The president supports the public option for healthcare. The House of Representatives will pass a bill that includes the public option. A majority of senators supports the public option. The president should fight for this, stand firm for this, and if he does, in the end, I believe he wins. Let me add, I talked to the Senate majority leader at some length shortly before the recess, and without divulging secrets of state, this battle has only begun.
The fact is, the public option would create a check-and-balance to private insurers, which would keep premiums for consumers lower because consumers would have the public option if private insurers raise prices.
Without a public option, the healthcare bill will create a windfall for insurance companies by increasing the number of people covered, driving business to private insurers, without the check-and-balance of a public alternative.
The result of false reform without a public option is clear: Insurers will keep raising premiums, as they always have, as they are doing today, as they always will without competition from a Medicare-like public plan.
The co-op alternative is not viable. It has been tried in a limited number of states with very mixed results. Nor is it coincidence that some of the leading proponents of the co-ops are among the largest recipients of campaign money from the affected industry.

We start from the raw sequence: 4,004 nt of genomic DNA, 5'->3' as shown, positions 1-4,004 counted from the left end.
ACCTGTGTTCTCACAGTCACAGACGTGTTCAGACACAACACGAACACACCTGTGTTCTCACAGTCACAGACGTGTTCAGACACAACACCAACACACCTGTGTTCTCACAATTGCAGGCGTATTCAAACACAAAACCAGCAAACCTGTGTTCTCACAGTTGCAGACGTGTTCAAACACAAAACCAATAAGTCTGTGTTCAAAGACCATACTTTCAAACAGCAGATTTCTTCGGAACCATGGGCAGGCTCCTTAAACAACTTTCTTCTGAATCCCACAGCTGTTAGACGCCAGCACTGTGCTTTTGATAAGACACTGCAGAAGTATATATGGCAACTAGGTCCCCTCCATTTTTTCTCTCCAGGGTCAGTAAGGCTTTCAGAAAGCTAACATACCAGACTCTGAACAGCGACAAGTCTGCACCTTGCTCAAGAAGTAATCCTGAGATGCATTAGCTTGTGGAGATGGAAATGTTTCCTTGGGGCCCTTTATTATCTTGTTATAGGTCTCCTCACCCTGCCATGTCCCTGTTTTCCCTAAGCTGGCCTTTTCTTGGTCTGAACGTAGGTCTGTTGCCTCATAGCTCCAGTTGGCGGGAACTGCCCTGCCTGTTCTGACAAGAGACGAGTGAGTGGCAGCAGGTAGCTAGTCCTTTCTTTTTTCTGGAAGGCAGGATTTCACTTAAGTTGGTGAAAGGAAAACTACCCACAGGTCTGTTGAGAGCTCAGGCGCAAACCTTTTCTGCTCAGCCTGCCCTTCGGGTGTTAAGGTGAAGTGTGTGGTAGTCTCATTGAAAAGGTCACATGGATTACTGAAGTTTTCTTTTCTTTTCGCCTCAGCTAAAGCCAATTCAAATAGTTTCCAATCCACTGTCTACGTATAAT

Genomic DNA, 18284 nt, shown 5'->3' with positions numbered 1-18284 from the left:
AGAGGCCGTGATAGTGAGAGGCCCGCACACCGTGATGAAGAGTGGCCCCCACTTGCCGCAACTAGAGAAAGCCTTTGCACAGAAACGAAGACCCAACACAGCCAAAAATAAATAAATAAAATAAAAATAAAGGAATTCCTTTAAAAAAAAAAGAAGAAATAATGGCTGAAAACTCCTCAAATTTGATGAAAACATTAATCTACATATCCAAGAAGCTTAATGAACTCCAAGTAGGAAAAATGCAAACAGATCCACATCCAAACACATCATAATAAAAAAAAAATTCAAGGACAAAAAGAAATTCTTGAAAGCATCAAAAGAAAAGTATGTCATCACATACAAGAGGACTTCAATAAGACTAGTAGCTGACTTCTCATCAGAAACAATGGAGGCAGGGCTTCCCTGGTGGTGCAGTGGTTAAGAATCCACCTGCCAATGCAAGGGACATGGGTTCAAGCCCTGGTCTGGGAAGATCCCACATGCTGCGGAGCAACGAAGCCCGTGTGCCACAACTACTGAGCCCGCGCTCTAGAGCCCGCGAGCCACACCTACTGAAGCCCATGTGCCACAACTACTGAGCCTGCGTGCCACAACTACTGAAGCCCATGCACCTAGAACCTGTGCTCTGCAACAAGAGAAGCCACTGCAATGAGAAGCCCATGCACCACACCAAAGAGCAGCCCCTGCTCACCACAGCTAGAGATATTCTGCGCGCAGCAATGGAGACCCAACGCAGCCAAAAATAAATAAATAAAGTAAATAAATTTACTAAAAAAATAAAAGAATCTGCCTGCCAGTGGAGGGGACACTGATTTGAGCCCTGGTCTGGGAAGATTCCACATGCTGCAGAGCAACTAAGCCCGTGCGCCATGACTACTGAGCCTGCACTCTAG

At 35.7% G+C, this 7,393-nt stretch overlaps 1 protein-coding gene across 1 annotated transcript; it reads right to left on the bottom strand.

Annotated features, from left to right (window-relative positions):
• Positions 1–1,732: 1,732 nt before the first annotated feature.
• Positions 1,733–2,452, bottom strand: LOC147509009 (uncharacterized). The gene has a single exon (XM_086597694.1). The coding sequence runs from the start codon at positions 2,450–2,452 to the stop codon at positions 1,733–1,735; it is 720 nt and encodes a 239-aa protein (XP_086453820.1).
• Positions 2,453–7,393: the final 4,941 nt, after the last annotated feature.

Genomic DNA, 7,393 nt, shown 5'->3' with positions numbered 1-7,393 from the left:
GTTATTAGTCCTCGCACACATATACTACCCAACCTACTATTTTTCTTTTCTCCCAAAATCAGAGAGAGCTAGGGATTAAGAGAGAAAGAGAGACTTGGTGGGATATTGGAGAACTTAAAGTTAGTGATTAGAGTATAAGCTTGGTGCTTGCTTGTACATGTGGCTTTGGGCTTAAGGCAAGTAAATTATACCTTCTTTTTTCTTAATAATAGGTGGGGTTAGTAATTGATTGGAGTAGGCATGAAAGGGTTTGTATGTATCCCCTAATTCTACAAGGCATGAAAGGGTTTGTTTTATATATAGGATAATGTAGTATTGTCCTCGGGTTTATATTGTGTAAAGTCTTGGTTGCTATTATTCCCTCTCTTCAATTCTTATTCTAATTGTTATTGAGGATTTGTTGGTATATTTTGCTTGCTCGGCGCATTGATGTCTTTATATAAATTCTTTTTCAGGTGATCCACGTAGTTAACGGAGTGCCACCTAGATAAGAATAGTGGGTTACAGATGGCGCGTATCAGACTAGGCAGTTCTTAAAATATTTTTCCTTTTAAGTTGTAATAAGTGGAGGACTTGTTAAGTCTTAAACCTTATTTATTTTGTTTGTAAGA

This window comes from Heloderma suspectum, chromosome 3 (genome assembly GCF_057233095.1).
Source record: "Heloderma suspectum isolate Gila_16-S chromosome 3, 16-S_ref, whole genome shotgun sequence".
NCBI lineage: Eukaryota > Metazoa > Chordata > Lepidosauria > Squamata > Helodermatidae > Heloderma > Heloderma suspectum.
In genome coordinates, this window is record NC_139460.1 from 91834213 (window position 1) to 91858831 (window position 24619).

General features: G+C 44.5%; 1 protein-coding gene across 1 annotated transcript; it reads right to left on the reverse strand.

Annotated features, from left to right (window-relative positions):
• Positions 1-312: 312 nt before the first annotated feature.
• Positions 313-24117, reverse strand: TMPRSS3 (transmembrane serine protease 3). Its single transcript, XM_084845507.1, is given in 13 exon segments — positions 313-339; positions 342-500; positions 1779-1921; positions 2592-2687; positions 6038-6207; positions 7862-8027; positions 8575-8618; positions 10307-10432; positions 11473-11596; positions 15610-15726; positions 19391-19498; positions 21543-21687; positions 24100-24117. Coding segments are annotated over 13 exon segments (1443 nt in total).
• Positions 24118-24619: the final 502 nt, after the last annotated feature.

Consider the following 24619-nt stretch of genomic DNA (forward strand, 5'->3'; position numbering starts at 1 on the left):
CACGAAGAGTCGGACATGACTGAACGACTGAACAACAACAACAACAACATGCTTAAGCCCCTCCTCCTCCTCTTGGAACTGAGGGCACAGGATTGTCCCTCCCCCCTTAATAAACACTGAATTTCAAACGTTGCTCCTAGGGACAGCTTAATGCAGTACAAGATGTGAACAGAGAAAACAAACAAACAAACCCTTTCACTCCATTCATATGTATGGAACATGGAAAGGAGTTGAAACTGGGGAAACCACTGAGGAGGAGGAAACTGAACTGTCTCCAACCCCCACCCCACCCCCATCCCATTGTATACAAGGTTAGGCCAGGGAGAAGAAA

I also predict there will soon be revelations about exactly who is financing and promoting some of the falsehoods now polluting the debate, and if there are, these revelations will have significant impact on the politics.
The president has not handled this well. He has given mixed signals, stayed far too much above the fray, remained far too removed from the congressional process, and allowed the debate to be defined by extremes and distorted by outright falsehoods. This has created a view among healthcare opponents that he can be "rolled" and uncertainty among his friends about what he wants, and what he will fight for.
Sen. Chuck Grassley (R-Iowa) needs to make a decision. If he persists in falsely suggesting there is anything like a "death panel" he will not be a legitimate negotiating partner and there will be, and should be, an open revolt against him having any veto of this bill, by many Democrats on the Hill.
Grassley knows well that under any bill, House or Senate, nobody is going to kill Grandma. He must demonstrate far greater good faith. If he does not, the president needs to make a decision about the standards he sets for good-faith negotiations, and whether we should continue what are essentially secret negotiations among a small group of small-state senators.
The pundits who write off the public option are wrong. The decision can be made as late as Christmas Eve and there is plenty of time for the truth to triumph over the falsehoods. The president favors the public option. The House will pass the public option. A majority of the Senate favors a public option. And a healthcare bill, to bring true reform, must include the public option.
Reprinted with author permission from TheHill